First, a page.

Wednesday 6 February 2013

Walmart: Contract Management Powers Ethical Sourcing

Authored by Claire Sexton

The intersection of sourcing and corporate social responsibility is making headlines again.
Following last November’s devastating factory fire in Bangladesh that killed 112 workers, Walmart has announced a new zero-tolerance policy, which will permanently ban suppliers that subcontract without the company's permission.

According to Supply Management, “The factory was not an authorised supplier to Walmart, but had been subcontracted by another vendor without the retailer’s knowledge.” 
The official announcement from Walmart also outlines new health, safety and environmental standards that suppliers must follow. 

Speaking about last November's fire, Walmart's Vice President of Ethical Sourcing Rajan Kamalanathan said, “The fire and tragic loss of life at the Tazreen factory in Bangladesh has brought to the forefront a number of opportunities for improving the safety standards of our global supply chains. These new policies are designed to strengthen compliance of important safety standards around the world.”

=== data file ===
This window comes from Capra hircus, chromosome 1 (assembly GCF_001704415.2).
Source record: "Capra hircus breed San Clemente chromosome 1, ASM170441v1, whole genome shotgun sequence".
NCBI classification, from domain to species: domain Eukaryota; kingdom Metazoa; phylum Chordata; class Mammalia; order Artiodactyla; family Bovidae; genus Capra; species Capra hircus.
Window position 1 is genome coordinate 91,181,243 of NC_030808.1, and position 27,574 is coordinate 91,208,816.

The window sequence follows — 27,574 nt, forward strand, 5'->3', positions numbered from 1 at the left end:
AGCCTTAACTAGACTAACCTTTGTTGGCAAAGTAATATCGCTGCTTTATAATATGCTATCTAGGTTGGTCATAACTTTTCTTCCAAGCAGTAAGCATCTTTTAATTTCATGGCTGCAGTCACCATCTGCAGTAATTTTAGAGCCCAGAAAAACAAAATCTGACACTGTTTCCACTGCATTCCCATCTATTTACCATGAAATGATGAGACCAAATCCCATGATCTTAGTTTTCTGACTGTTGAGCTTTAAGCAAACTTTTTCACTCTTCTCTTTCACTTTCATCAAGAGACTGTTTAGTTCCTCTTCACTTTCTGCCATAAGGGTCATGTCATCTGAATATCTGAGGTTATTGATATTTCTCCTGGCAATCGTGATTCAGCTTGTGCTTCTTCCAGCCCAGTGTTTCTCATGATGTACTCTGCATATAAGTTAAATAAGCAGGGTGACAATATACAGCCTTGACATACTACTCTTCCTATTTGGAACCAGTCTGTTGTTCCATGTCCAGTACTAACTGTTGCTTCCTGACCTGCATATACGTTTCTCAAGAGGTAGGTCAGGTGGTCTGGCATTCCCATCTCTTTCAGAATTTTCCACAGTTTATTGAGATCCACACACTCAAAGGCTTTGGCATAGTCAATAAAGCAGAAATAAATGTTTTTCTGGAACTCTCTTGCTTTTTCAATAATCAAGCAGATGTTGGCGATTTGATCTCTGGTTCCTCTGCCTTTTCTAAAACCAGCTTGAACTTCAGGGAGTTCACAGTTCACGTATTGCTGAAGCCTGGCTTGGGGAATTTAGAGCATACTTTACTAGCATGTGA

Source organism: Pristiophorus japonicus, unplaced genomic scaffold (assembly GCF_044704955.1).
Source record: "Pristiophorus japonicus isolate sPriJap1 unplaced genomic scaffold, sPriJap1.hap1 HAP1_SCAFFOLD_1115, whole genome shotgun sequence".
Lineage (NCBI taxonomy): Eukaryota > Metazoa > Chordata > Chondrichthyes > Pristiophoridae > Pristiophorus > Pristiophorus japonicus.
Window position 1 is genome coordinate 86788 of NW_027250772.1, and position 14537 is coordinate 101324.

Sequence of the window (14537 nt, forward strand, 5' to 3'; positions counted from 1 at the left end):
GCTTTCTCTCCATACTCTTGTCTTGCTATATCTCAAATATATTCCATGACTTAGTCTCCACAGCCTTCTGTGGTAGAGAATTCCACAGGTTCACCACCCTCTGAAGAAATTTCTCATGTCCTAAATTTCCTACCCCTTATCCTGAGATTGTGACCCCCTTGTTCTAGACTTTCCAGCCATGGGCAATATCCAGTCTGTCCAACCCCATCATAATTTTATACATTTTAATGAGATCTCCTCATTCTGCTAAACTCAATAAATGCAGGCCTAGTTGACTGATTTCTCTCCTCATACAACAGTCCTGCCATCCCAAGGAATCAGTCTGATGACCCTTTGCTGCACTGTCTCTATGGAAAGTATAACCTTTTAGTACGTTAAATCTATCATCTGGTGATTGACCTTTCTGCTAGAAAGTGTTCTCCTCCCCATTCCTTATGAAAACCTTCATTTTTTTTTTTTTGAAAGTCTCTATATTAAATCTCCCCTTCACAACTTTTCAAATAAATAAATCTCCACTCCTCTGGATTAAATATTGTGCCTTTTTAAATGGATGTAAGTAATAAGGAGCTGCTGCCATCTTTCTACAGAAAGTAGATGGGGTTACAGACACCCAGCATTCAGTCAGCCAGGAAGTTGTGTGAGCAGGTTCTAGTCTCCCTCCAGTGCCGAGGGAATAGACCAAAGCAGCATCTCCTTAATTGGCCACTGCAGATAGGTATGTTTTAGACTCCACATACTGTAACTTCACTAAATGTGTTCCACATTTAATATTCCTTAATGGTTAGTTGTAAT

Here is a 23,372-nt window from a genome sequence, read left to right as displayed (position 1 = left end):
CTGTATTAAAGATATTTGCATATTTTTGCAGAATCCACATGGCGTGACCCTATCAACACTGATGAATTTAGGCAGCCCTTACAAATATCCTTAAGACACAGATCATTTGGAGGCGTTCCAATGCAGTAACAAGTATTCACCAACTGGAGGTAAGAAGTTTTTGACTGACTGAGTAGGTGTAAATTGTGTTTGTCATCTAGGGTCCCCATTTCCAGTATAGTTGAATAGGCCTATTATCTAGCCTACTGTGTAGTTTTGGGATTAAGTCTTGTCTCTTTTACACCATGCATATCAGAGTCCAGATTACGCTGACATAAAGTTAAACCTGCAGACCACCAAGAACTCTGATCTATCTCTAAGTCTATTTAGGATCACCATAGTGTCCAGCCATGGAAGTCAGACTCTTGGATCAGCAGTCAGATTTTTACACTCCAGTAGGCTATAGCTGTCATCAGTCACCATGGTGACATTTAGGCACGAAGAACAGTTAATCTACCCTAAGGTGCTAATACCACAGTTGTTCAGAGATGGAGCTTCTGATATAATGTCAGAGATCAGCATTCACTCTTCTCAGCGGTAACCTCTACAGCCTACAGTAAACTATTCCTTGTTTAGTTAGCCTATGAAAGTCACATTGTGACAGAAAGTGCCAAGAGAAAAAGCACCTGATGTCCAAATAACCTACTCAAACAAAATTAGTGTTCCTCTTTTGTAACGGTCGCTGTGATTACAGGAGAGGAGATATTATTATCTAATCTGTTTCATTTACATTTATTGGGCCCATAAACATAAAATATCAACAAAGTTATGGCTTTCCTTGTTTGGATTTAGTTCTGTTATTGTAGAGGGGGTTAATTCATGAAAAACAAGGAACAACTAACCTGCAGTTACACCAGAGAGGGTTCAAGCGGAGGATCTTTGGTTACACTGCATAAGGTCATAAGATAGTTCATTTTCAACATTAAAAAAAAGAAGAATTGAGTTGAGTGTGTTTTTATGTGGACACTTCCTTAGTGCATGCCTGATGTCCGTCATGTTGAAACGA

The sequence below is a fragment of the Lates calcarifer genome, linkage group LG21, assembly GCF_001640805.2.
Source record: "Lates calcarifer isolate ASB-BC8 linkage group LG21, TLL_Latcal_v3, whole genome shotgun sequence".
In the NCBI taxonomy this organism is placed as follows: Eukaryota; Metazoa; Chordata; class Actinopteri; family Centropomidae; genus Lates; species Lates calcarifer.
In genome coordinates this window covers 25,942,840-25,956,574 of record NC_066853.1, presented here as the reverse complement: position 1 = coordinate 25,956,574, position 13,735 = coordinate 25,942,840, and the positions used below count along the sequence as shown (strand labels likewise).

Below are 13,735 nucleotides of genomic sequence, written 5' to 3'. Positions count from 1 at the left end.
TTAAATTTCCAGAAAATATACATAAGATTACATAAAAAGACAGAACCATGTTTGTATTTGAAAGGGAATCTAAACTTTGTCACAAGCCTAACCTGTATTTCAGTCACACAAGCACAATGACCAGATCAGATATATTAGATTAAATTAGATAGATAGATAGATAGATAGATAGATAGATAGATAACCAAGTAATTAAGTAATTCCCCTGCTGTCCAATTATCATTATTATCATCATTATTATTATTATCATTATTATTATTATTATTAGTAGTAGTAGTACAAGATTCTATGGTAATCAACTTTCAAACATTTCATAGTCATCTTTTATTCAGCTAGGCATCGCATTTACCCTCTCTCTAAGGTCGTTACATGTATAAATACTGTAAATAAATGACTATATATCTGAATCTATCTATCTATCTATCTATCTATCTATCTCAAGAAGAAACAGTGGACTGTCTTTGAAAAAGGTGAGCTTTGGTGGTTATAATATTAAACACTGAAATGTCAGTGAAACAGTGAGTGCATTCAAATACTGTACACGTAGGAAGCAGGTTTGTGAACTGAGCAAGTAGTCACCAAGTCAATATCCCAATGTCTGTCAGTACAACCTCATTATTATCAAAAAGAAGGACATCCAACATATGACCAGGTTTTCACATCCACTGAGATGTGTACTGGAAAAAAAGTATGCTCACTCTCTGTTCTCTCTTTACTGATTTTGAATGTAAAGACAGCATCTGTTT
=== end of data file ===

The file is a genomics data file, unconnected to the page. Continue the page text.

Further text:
Behold the power of a proper contract. More and more companies are using contracts to define standards outside of the typical, quantitative metrics, like delivery time and price. Rather, contracts are now a key component in supporting bigger business philosophies that traditionally live outside procurement: 
  • Ethical and safety standards (in the case of Walmart) 
  • The inclusion of diversity and local suppliers 
  • In other headlines this week, US companies requiring suppliers to adhere to new government reporting standards. 
Creating a solid contract is only step one. Put yourself in Walmart’s shoes. Can you imagine the hundreds of thousands of worldwide contracts they have to track measure and enforce compliance? Even smaller enterprises are struggling with contract management.

What tools and processes do you use to manage and enforce supplier contracts?

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